Texas Execution Information Center

Execution Report: Johnathan Moore

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A jury convicted Moore of capital murder in October 1996 and sentenced him to death. The Texas Court of Criminal Appeals affirmed the conviction and sentence in April 1999. All of his subsequent appeals in state and federal court were denied.

Paul Cameron was also convicted of capital murder and was sentenced to life in prison. He is not eligible for parole until 2035. Peter Elmer Dowdle was convicted of engaging in an organized criminal act and was sentenced to 25 years in prison. He becomes eligible for parole this July.

On a web site, Moore wrote that at the time of the murder, he was an anarchist, but while in prison, he rejected that philosophy and became "a full-blown fascist." He also wrote, "I have disappointed and let down everybody that has ever loved me."

"I've destroyed the Dominguez family," Moore said an interview from death row the week before his execution. "I put a whole lot of people through a whole lot of pain." He said that at the age of 20, he was enamored with guns, the punk/goth lifestyle, and the film "Natural Born Killers," and that he was mean and usually stoned. He blamed his actions on the night of the murder on "fear and stupidity."

Moore said that when Officer Dominguez approached him, Dominguez had his weapon pointed at his head. Instead of raising his hands as ordered, he brushed the policeman's gun aside and fired several shots from the gun in his hand. Then, he said he wondered what would happen to him if Dominguez survived. He decided that since the officer had just held a loaded gun to his head, he would make him pay. It was a decision he would regret.

Moore said in the interview that he learned about Fabian Dominguez and his family and came to admire him. "He was the man," Moore said. "He was taking charge, and he was running right into a situation that required a lot of strength and courage. I think about that a lot."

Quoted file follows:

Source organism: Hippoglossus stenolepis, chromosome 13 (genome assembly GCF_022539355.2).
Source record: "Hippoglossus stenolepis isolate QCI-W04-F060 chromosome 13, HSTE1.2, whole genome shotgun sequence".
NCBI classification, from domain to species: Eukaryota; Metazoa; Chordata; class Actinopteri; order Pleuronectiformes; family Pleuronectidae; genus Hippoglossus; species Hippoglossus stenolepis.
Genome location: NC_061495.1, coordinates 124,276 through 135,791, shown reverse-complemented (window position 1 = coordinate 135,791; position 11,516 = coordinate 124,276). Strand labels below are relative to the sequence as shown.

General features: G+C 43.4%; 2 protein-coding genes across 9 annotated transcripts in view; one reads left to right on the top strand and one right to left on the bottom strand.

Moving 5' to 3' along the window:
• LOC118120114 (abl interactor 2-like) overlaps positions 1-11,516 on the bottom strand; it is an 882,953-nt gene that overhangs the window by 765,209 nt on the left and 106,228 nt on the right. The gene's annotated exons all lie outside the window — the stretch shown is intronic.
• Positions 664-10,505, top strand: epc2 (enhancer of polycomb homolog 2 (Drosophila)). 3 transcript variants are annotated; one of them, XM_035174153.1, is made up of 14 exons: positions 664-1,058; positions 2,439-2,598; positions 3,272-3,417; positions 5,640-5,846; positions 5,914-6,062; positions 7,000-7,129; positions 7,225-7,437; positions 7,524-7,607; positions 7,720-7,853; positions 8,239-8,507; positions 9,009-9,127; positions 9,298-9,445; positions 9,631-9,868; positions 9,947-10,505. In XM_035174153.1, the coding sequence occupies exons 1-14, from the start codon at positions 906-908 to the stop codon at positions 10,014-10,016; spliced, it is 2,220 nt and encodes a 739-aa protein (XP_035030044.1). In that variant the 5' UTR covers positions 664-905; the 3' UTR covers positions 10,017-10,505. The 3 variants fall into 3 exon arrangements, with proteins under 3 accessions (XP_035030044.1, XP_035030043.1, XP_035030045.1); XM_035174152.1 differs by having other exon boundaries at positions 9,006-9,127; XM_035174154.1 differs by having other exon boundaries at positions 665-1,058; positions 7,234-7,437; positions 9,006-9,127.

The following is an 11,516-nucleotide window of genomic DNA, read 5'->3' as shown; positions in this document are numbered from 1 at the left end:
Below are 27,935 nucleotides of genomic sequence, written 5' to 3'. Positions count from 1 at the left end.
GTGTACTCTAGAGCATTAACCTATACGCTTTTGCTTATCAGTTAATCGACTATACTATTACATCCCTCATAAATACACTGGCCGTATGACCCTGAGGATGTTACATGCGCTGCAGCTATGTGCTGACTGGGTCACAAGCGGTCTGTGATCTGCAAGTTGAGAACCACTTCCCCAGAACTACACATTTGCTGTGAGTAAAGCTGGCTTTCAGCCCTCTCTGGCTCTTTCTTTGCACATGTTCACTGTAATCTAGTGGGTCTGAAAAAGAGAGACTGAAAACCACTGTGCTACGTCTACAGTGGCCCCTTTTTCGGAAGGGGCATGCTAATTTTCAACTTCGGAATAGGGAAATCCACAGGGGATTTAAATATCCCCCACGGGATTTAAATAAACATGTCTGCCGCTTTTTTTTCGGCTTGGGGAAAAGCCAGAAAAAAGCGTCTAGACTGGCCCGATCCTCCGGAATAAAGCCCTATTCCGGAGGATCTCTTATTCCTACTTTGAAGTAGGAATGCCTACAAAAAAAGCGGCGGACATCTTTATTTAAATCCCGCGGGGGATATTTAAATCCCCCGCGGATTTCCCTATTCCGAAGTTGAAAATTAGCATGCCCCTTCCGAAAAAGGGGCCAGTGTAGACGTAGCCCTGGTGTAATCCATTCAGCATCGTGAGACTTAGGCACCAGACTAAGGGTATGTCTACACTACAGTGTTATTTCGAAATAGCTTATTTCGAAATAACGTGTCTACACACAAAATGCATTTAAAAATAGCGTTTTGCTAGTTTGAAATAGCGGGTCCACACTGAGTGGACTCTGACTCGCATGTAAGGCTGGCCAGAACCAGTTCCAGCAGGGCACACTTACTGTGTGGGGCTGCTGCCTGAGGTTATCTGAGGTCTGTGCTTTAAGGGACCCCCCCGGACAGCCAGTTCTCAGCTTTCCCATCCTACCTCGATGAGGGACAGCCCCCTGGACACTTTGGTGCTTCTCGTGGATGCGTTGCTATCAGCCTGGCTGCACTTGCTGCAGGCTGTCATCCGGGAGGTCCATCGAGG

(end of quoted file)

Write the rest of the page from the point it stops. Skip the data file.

At his execution, Moore scanned one of the viewing rooms for the widow of his victim. "Jennifer, where are you at?" he asked. After he spotted her, he said, "Jennifer, I'm sorry. I did not know the man but for a few seconds before I shot him. It was done out of fear, stupidity, and immaturity. It wasn't until I got locked up and saw the newspaper ... I saw his face and his smile, and I knew he was a good man. I am sorry for all your family and my disrespect. He deserved better." Moore then told his father, half-brother, and a longtime friend that he loved them. He told a woman who he had met by mail while on death row and had married by proxy a few days earlier to "quit the heroin." The lethal injection was then started. Moore tried to speak again, but the chemicals quickly took effect, and he lost consciousness. He was pronounced dead at 6:21 p.m.

"I'm feeling relief," Jennifer Morgan - who has remarried since her husband's slaying - said afterward. "Almost like we held our breath for twelve years, and now we can let it out."


By David Carson. Posted on 17 January 2007.
Sources: Texas Department of Criminal Justice, Texas Attorney General's office, Associated Press, Huntsville Item, San Antonio Express-News.

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